Missionaries of the Sacred

Teenage Pregnancy and the Cycle of Poverty PDF Print
Tuesday, 28 September 2010 10:53

Image for illustration onlyMost teen fathers (80%) do not marry the mother of their first children, and absent teen fathers pay less than $800 a year in child support. (Source) Teenage mothers (who often have to parent without assistance from the child’s father) are less likely to finish their education and are thus more likely to have lower incomes. In fact, two-thirds of families started by young, unmarried mothers are poor. Only 38% of mothers who have a child before the age of 18 obtain a high school diploma, and only 2% complete college by the age of 30. (Source) In the past 20 years, the median income for college graduates has increased 19% while the median income for high school dropouts has decreased 28%. (Source) Higher educational attainment is also correlated with lower rates of unemployment. In August 2010, the unemployment rate for US civilians age 25 and older was 14% for those without a high school diploma or 10.3% for those with a high school diploma or equivalent, 8.7% for those with some college, and 4.6% for those with a Bachelor’s degree or higher. (Source)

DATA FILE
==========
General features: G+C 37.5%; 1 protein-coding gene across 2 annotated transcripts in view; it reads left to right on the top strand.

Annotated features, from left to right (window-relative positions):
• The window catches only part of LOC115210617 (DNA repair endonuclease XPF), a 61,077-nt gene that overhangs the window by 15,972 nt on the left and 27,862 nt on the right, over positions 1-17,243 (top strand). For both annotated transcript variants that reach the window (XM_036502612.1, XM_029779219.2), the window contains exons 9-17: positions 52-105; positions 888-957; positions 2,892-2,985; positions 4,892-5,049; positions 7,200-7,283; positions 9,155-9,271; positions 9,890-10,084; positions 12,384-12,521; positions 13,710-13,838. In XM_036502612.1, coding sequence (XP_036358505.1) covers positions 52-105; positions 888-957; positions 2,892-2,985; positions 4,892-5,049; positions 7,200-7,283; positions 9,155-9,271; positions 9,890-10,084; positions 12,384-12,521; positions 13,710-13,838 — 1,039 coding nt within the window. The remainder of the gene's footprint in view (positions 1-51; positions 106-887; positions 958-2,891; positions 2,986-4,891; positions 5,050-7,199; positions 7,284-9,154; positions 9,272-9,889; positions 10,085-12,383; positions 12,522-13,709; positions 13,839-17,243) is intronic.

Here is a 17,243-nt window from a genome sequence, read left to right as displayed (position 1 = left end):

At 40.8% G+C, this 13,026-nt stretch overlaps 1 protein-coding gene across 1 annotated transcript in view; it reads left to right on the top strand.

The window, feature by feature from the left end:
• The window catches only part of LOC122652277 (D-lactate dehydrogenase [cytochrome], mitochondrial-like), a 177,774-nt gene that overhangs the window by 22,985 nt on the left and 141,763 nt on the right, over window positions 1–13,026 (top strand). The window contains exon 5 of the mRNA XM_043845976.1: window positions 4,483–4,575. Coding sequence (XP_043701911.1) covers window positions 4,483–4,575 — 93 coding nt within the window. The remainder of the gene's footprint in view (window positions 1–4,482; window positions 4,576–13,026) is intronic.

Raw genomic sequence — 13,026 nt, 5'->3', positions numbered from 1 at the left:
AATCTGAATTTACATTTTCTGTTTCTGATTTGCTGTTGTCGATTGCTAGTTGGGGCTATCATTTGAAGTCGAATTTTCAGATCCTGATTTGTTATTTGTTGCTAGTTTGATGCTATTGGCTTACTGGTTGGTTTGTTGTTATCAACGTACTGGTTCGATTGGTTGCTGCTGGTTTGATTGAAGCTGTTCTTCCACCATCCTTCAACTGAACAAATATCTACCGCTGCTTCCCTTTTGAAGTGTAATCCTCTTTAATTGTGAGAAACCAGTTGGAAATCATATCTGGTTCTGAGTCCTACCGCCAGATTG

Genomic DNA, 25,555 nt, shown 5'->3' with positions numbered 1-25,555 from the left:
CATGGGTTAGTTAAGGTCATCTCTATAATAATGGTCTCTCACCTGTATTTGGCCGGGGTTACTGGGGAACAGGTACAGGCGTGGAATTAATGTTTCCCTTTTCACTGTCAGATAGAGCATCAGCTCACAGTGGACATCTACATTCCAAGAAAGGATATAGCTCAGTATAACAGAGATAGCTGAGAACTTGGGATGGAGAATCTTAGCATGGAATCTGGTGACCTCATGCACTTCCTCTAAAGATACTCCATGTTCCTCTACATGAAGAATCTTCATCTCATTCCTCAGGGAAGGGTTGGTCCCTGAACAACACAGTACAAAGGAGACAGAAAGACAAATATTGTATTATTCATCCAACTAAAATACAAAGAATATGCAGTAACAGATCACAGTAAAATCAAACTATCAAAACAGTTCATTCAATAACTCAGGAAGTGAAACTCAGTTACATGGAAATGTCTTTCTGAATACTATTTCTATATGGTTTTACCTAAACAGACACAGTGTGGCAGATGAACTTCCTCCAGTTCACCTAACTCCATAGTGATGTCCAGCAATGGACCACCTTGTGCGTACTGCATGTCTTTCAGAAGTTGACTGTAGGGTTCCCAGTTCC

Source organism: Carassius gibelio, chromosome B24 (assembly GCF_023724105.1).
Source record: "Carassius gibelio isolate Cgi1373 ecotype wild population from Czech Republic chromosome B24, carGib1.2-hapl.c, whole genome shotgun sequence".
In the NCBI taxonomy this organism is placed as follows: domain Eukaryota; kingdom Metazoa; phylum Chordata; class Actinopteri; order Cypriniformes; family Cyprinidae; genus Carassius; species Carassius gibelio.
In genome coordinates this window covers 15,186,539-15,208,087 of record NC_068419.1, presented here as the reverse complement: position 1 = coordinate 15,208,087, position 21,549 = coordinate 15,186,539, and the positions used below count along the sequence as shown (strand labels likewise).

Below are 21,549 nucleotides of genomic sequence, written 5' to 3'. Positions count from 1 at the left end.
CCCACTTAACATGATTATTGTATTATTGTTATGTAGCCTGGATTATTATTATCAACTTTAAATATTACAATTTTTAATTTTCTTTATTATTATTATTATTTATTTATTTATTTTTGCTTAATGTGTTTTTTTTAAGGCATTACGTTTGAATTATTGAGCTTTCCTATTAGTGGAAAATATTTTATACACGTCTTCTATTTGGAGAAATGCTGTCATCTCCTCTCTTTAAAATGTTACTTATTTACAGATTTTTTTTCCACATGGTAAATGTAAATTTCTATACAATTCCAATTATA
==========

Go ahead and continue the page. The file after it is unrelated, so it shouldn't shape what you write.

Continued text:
A child is 9 times more likely to grow up in poverty if his or her mother gave birth as a teenager, is not married, and did not receive a high school diploma or GED, than if his or her mother is married, did not give birth as a teenager and received a high school diploma or GED. The cycle perpetuates itself because the children of teen mothers are also less likely to complete high school, and teens who drop out of high school are more likely to get pregnant and have a child. (Source).